With an aging biological clock working her last nerve, Emily Carter realizes that the only surprise Ms. Stork is delivering is the present-and that's a gift enough
There's no escaping the fact of children. They're everywhere. Mystical imps stare out from the TV screen uttering impenetrable koans in the service of digital networks, seeming to herald a new world order. Moonface tykes bounce happily up and down in the back of sports utility vehicles on their way to soccer games and ballet practice. Curly-locked prepubescents pitch everything from Juicy-Juice to Merrill Lynch -- and that's just during the commercial break. Let's not even get into the entire industries devoted to the well-being of the affluent American toddler: magazines, websites, books on parenting, toy catalogs, learning aids -- the list seems endless. The catalyst for all this copy seems to be the bedrock idea that kiddies are not just small human beings whom we must care for and comfort. They are the Ultimate Accessory
Thank God for TV! Given my confusion about my own feelings about children -- I want and can't have them -- watching all that nonsense lets me tell myself that my longing for a child is no different from my longing for that pair of Via Spiga square-toed boots I can't afford, either.
Of course, the odds of me mothering get smaller with each passing day. I'm nearing 40, I have AIDS, and my fallopian tubes are scarred (one is severed from an ectopic pregnancy in my mid-20s). None of this is insurmountable; it would take only an all-consuming focus and determination to rectify. Yet the fact is, I made certain choices in my youth, and while they may not have been well informed (I expected to die young and beautiful at 29, leaving behind a huge body of heartbreaking poems, and gave no thought to how living to 40 might feel), they had consequences. One is, I don't have the money to raise a child the way I was raised -- with two working parents, a good education and a sense of safety and love.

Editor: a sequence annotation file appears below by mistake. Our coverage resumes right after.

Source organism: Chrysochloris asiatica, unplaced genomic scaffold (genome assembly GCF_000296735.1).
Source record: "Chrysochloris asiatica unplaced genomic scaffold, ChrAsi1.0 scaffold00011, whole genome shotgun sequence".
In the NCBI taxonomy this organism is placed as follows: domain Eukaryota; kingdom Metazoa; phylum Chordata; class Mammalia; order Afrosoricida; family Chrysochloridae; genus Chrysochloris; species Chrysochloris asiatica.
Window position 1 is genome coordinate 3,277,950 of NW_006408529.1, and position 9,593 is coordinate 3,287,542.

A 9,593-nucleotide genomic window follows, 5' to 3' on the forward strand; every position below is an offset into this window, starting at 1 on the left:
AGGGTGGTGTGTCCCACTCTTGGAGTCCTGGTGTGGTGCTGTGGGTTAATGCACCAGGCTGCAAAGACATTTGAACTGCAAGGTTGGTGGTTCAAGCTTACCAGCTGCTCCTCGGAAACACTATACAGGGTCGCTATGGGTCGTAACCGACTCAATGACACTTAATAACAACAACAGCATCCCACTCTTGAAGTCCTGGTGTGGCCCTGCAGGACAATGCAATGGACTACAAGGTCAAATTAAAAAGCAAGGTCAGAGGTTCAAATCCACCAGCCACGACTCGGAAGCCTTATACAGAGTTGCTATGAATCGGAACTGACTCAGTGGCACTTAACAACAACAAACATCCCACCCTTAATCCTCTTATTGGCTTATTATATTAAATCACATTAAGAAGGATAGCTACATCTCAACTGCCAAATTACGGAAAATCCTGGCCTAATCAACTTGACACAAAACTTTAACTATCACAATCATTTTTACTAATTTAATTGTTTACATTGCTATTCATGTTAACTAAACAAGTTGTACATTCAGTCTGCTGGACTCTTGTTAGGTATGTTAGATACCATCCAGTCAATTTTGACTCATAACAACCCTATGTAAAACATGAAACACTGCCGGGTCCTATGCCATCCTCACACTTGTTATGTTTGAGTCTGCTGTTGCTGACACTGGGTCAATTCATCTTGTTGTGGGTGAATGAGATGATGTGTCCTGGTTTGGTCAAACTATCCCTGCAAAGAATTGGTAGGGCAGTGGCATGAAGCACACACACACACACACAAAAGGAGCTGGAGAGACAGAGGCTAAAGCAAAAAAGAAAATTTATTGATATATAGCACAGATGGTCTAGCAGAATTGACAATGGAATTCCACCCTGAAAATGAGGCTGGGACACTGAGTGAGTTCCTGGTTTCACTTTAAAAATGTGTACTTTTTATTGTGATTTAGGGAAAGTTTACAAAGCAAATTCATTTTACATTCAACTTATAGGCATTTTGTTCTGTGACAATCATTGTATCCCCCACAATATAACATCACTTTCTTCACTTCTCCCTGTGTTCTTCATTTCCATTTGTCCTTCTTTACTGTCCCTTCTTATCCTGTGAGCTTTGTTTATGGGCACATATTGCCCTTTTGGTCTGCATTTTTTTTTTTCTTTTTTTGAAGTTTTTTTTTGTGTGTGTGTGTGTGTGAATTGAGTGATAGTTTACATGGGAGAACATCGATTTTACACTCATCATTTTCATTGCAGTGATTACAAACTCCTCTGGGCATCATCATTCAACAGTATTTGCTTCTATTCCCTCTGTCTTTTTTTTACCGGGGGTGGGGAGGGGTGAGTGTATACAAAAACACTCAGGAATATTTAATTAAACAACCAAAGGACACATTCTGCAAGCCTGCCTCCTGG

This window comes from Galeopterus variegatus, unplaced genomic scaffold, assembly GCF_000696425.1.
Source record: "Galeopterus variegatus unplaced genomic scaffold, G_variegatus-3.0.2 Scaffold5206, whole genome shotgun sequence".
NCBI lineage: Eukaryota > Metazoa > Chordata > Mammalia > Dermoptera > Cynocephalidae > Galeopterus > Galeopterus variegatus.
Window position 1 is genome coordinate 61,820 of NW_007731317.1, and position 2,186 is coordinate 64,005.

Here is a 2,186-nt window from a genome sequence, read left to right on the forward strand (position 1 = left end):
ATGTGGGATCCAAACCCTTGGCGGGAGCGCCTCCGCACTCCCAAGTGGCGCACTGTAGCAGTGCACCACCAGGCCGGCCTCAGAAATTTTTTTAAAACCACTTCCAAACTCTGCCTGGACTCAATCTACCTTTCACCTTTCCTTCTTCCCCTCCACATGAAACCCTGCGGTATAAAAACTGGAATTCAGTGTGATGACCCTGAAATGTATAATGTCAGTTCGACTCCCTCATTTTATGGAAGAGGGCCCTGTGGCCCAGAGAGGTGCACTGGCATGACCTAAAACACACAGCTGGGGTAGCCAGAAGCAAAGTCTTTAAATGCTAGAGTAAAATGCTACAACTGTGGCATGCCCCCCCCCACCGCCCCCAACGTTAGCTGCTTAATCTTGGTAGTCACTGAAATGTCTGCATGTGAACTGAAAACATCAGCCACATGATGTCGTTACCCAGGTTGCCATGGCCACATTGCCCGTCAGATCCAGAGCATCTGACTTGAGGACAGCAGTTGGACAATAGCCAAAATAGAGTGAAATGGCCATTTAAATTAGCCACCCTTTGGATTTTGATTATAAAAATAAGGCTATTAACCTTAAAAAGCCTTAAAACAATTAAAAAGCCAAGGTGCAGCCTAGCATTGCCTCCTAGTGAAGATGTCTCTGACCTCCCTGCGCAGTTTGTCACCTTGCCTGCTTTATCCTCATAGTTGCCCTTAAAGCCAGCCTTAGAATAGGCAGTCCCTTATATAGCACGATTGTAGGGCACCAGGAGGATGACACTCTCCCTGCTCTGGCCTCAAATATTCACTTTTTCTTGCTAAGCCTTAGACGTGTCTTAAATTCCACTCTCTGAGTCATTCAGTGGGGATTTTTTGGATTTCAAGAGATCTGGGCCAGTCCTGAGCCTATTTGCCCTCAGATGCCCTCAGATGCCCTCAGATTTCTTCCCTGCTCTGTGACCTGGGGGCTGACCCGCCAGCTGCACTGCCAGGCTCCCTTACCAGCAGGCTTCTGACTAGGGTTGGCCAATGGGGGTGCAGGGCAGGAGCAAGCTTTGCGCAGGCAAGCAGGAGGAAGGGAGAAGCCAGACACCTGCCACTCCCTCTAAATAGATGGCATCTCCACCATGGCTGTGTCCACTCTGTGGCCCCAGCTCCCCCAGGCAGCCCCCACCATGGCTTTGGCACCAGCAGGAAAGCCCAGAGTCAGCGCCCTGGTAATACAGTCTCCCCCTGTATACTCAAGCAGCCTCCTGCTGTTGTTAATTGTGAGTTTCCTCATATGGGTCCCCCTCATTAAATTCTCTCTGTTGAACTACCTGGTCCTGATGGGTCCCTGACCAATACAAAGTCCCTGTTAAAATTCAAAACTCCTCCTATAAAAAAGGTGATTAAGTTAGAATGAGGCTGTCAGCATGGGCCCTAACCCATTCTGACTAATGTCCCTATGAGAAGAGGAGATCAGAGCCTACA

Another is that crazy little thing called HIV and its fatigue, anxiety and other attendant issues. Having a kid to cook for, clean up after and worry about would put me over the edge. I don't ever want to have to look up at my kid and say, "Sorry, Mommy can't get off the couch." The sheer number of pills I would have to Keep Out of Reach of Children is mind-boggling.
So I may not know much about Pokemon, PlayStation or pee-wee soccer leagues, but I do know this: The bond between parent and child is intense, tender and profound, and the media version may be an abominable trivialization -- but I'm glad it's there. It's easier to reject than the real thing.
Sometimes I baby-sit for friends. I get along OK with the kids: We play games, bake cookies, maybe I read to them. Just as I'm thinking the tot really likes me, the parents return. Her face is suddenly ablaze with fierce joy, and she makes an instinctive beeline toward them, chirping madly about what she did when they were gone. Her parents kneel down and pick her up, not caring that her nose is snot-encrusted and her teeth begrimed with garlands of raw cookie dough. They all start talking in a private language. I feel, suddenly, a loneliness whose depth is hard to put into words. Gaping hole, yawning abyss...call it regret.
I do my best to fill that hole with love, with friendships that can be as intense as the parent-child tie. but it's hard -- most of my friends, with whom I once formed an ad-hoc family, now have families of their own. When I do find other childless souls, our connections are deep. We've got one another's backs, as they say. We are free to call at any hour, talk for as long as we wish about whatever we want, and care for one another with the kind of vigor a parent rightly reserves for the kids. Besides, most moms and dads are too tired and frazzled at the end of the day to communicate from their world to mine. Their dinner conversation tends toward "Zenobia got a splinter today in her pinky toe, and the school nurse told me she was very brave!"
At certain times, however, I am still struck helpless with longing. Seeing my neighbor carry his kids out of the car -- the little one flung over a shoulder like a sack of potatoes, face flushed with sleep, and the older girl looking up at him as if he were the earth and sky around her -- I often run into the house and holler at my partner: "Get me a baby!" We laugh, acknowledging at once the reality of the desire and the impracticality of its manifestation on the physical plane.
It's a sadness, certainly. But it's only that. I completely reject the notion that a woman's life is not valid without children or that a woman with HIV shouldn't become a mother. For me, however, and for a lot of other HIVers, the present is sufficient in and of itself. The connection with the future that children offer doesn't concern me. I'm into the now with every fiber of my being, and, for today, today is abundantly enough. Even if it doesn't include any cherubs bouncing up and down in the back of my Range Rover.